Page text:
Corruption in Liberia: the Ball Is in Ellen’s Court



Karin Landgren, the Special Representative of the United Nations Secretary General (SRGS), did not lose her cool last Thursday.  She only set aside diplomacy and put on her boxing gloves and, in the presence of President Ellen Johnson Sirleaf, Karin coolly but courageously expressed her total frustration with the insistence of the Liberian government and people on being corrupt.

The thing that pains her most, she said, is Liberians’ failure to understand that it is this penchant (liking, desire) for corruption that has consistently and perpetually   impoverished Liberia and her people, and kept them “perpetually poor” and backward.

Ms. Landgren said corruption had penetrated every sector, including the educational system and the national security, especially the Liberia National Police and beyond.

This, she noted, has caused Liberians to deeply mistrust their leaders and public officials.  She noticed that it was this mistrust that caused Liberians not to believe or take seriously at first, what the officials were telling them about the dangers of Ebola.  That mistrust caused the virus to spread like wildfire throughout the country.  It led us once again to desperation (extreme anxiety, fear, misery), compelling us, ONCE AGAIN, to appeal to the international community to come in and rescue us from ourselves! 

Last week the United Nations announced that Monrovia was among the five poorest capitals in the world.

How long will we, because of CORRUPTON that led to the 1980 coup and to the 14-year civil war, continue to HANG ourselves and, tottering on the gallows, cry out again across the ocean for others to come and rescue us from our self-inflicted pain?

President Ellen Sirleaf was right there to hear the SRGS’s outburst—and confessed that corruption was being perpetrated mainly by “high profile officials, as a result of ignorance and greed.”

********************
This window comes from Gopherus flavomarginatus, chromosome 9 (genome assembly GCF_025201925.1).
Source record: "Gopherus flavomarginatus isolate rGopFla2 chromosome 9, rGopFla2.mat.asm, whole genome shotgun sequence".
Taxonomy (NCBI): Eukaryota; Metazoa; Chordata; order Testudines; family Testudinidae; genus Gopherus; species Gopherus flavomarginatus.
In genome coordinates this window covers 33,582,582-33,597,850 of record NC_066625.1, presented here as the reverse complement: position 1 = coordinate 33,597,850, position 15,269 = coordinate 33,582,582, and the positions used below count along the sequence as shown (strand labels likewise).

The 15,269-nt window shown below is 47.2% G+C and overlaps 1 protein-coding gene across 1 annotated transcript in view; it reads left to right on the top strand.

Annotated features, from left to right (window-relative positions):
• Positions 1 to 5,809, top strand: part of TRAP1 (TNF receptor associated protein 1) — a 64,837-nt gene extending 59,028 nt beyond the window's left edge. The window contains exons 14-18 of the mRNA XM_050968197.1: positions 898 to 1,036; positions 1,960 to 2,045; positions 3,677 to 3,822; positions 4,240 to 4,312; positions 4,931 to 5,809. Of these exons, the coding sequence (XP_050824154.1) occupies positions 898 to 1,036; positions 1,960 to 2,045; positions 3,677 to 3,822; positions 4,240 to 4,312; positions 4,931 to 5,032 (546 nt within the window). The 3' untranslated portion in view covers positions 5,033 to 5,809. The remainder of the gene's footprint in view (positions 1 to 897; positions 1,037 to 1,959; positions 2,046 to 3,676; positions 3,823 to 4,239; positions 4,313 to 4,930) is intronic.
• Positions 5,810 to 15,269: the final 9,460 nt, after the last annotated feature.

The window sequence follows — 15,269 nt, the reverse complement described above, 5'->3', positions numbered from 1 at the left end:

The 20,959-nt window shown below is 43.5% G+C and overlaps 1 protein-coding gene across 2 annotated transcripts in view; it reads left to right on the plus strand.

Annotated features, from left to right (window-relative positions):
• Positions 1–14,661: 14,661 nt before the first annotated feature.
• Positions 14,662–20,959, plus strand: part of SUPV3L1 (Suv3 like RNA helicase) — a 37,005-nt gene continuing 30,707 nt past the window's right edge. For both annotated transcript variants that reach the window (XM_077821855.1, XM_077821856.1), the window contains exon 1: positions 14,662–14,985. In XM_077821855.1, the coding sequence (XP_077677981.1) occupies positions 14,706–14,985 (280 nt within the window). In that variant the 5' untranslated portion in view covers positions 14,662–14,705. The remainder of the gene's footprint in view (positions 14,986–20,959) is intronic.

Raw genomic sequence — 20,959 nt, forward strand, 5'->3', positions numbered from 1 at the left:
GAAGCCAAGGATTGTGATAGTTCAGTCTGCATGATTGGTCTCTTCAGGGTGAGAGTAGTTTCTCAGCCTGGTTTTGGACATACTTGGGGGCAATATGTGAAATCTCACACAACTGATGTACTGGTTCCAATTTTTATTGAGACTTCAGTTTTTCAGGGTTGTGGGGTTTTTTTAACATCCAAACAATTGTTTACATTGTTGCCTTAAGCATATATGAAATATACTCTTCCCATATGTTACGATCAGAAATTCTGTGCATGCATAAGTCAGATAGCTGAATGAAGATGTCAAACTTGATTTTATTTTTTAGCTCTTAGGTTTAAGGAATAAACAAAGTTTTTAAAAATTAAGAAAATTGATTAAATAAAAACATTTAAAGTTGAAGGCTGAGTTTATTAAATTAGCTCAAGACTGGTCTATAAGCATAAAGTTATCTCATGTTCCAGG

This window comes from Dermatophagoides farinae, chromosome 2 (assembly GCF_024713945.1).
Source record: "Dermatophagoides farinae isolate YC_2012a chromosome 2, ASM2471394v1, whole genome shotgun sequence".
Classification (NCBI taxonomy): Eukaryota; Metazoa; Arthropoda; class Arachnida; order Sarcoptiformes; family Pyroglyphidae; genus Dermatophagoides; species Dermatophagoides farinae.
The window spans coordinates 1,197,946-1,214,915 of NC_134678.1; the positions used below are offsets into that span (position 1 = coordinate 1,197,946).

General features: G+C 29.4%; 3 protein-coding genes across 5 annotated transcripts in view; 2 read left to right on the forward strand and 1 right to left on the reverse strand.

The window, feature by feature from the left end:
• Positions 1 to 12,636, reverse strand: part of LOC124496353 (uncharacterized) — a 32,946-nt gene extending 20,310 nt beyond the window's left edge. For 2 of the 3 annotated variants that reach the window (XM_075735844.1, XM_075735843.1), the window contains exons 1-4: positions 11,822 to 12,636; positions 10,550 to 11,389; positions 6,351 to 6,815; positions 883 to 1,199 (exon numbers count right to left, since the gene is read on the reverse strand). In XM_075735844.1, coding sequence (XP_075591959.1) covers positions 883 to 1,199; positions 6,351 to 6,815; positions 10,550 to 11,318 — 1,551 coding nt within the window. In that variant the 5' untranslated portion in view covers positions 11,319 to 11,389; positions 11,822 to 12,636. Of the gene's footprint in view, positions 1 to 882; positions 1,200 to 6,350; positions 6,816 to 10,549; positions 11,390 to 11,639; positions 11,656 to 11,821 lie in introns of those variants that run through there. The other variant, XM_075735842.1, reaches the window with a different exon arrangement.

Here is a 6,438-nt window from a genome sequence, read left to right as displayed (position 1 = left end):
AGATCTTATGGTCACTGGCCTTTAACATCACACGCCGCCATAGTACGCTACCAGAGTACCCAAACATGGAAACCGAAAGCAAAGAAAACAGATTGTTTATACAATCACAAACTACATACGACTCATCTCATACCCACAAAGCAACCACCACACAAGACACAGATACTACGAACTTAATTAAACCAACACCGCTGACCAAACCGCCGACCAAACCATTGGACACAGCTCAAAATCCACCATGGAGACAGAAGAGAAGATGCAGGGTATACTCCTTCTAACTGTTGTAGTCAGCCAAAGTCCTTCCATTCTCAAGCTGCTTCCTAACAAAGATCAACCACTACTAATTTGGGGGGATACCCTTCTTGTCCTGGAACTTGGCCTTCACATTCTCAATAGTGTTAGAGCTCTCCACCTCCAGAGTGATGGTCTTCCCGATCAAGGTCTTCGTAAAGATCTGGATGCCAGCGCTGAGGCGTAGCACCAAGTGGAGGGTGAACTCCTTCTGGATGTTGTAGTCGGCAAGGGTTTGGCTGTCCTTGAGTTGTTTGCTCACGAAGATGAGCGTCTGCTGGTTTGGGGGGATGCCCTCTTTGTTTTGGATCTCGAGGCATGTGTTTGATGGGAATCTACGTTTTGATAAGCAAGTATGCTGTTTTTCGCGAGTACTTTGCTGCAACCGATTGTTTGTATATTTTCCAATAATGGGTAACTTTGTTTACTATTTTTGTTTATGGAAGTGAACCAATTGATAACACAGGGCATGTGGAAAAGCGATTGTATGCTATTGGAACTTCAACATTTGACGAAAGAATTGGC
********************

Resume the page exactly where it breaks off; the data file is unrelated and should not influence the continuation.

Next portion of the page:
It was President Charles D.B. King who once said, “Fish starts rotting from the head.”  He should most certainly have known because it was his administration that was accused of malpractices “hardly distinguishable from slavery”—leading to his and his Vice President Allen Yancy’s resignation in 1930.

What President Sirleaf did not say was that because the head is infected, the chest, the back, the stomach and the tail all get infected also.  That is why one can hardly get anything done in government without bribing some official, no matter how high or low.

Look at the banking system—where many of our young people constantly throw their futures away by tampering with the customers’ money entrusted to them, and “taking” it as their own!

In the government, you have the President’s own son Fumba, head of the National Security Agency, whose agents confiscated over US$250,000 from Korean business people under the guise of being “counterfeit,” even though the Koreans had just that same morning withdrawn the funds from their account at the International Bank in Monrovia, the nation’s oldest bank.  That partly led to Justice Minister Christiana Tah’s resignation because instead of allowing her Ministry to investigate the matter, the President turned the matter over to Counselor David Jallah, whose report recommended that GOL, not the NSA officials who made the raid on the Koreans, repay the money.

There are widespread rumours that the National Oil Company (NOCAL), one of the most lucrative state-owned enterprises, is currently undergoing financial string.   Is this true?  Why? Did its money pass to any political campaign?  Where else did money come from for that purpose?

Yet, if anyone raises these questions, one will get the identical reaction of President W.V.S. Tubman who, when asked a question he did not wish to answer, would reply in Sierra Leonean Creole, “Nah me mot (mouth) you wan heree say Teetee get belleh?”  Or: Is it from my mouth that you want to hear that the people’s teenage daughter is pregnant?    

Karen Landgren is right: corruption keeps Liberia and Liberians perpetually poor and backward, causing our peace to remain forever fragile.  Many in the country have consistently called for regime change but we at the Daily Observer have opposed it because all we will end up getting is another interim government that will do its own looting of the public treasury, just as ALL the others have done.

Because she is in charge—and has been for 10 years—the ball is in Ellen’s court. And she must begin within her own family—so that everyone else will be forced to take her seriously and get the message: NO MORE CORRUPTION.     


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